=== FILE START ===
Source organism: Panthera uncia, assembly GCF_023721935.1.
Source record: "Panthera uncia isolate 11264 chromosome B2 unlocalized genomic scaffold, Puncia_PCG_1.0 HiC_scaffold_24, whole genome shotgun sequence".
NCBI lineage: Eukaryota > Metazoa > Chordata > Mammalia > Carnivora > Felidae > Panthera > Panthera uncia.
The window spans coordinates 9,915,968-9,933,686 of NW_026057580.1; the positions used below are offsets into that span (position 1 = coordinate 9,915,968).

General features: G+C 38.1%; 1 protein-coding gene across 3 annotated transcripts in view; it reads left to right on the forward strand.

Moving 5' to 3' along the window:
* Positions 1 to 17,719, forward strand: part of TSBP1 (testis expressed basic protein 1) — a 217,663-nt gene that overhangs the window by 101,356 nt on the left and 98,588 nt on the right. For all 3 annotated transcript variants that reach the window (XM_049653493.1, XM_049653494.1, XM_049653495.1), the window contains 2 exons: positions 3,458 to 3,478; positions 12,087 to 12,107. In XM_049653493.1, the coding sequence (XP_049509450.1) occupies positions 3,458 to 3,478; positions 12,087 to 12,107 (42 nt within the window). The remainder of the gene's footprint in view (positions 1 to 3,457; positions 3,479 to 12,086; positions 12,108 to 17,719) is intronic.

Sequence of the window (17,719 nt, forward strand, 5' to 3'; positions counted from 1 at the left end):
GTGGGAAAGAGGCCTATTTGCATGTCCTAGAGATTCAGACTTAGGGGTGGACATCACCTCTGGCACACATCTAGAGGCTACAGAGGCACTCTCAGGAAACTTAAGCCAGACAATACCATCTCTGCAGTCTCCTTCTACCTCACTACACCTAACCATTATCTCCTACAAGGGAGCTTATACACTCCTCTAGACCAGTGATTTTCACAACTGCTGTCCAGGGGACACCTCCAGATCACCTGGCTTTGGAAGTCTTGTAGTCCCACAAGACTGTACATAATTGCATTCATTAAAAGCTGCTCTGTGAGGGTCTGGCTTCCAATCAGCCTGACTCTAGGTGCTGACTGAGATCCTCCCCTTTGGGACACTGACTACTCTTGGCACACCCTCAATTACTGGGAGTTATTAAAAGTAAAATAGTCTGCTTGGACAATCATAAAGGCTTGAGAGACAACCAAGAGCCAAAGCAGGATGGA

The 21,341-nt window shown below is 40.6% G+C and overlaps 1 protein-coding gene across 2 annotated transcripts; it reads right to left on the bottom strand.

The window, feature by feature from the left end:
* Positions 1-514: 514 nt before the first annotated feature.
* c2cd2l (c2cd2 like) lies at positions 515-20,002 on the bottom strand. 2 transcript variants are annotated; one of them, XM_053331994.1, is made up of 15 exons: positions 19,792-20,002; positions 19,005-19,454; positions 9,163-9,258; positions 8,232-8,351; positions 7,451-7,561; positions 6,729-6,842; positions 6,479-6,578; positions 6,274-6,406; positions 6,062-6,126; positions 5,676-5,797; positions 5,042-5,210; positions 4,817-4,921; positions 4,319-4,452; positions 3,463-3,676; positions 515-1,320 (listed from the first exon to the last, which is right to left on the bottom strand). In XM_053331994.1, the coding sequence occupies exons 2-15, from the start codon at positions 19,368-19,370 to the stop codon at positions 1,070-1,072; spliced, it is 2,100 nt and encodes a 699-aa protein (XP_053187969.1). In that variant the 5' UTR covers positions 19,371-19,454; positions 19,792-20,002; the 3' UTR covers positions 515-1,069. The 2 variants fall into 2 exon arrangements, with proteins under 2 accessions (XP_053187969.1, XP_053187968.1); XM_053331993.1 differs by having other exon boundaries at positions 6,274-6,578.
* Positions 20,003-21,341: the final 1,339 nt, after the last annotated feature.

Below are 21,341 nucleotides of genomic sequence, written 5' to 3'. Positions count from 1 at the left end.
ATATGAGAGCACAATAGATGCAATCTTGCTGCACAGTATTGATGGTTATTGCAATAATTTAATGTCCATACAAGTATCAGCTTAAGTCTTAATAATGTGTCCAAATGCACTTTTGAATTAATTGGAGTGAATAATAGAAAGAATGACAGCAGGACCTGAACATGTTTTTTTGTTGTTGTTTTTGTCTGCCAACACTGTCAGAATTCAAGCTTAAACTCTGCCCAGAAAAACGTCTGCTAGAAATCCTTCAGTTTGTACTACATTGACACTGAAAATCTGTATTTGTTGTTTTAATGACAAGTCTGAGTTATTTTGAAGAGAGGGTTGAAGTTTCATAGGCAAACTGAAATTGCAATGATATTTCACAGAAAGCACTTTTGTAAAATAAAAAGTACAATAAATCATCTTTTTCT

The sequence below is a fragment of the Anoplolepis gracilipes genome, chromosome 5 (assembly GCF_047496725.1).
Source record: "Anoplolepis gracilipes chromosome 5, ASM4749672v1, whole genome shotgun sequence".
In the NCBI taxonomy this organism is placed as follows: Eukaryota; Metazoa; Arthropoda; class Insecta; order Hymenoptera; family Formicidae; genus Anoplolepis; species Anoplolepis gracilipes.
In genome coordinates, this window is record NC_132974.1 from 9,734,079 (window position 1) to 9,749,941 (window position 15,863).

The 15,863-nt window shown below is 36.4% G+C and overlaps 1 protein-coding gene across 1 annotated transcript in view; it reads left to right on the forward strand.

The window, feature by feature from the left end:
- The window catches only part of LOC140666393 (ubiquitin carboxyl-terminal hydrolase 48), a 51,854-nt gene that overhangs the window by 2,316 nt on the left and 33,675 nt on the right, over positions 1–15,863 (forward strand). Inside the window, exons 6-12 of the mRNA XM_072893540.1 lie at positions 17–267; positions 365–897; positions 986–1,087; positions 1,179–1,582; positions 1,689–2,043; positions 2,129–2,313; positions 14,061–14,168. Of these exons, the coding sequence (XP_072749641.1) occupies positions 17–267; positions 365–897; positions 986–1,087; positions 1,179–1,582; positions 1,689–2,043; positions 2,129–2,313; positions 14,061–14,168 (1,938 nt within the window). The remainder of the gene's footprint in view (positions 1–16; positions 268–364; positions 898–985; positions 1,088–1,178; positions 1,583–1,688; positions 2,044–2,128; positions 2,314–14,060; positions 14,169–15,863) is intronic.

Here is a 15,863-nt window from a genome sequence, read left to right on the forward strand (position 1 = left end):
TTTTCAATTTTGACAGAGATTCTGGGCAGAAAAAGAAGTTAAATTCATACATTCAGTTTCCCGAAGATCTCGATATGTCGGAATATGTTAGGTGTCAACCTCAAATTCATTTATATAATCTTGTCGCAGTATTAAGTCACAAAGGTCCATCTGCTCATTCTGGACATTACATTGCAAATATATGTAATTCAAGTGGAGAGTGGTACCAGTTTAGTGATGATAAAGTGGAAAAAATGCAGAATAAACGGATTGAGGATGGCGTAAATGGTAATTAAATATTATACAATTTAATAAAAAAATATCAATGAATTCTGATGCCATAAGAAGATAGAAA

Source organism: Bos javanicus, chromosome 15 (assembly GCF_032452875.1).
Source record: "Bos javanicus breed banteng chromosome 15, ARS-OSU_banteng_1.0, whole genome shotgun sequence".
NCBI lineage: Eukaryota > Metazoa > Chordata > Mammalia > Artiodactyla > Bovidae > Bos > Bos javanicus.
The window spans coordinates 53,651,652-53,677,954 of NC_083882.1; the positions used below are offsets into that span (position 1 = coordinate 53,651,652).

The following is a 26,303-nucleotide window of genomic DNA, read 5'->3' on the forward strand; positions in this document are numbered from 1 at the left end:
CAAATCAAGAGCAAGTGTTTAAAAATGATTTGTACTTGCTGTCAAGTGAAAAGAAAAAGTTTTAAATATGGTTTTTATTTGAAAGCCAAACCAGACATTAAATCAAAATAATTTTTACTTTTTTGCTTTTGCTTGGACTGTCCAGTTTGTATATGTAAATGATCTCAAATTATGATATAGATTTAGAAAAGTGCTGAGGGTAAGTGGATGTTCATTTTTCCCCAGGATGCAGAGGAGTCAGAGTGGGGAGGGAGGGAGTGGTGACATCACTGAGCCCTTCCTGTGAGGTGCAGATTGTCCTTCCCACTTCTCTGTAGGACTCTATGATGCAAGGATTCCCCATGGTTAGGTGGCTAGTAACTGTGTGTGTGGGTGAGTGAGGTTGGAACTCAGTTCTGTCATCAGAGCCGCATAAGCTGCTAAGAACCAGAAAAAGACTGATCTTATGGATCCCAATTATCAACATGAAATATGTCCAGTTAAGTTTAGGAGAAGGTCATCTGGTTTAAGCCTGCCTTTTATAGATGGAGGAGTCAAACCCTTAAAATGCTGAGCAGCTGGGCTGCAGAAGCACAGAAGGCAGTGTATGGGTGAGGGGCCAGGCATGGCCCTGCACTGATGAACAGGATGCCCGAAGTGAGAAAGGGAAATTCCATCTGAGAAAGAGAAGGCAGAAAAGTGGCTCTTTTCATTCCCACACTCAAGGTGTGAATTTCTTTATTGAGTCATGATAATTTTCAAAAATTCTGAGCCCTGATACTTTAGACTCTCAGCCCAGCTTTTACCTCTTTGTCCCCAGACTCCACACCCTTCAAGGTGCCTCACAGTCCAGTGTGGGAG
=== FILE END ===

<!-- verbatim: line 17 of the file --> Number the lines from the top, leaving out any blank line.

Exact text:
The sequence below is a fragment of the Anoplolepis gracilipes genome, chromosome 5 (assembly GCF_047496725.1).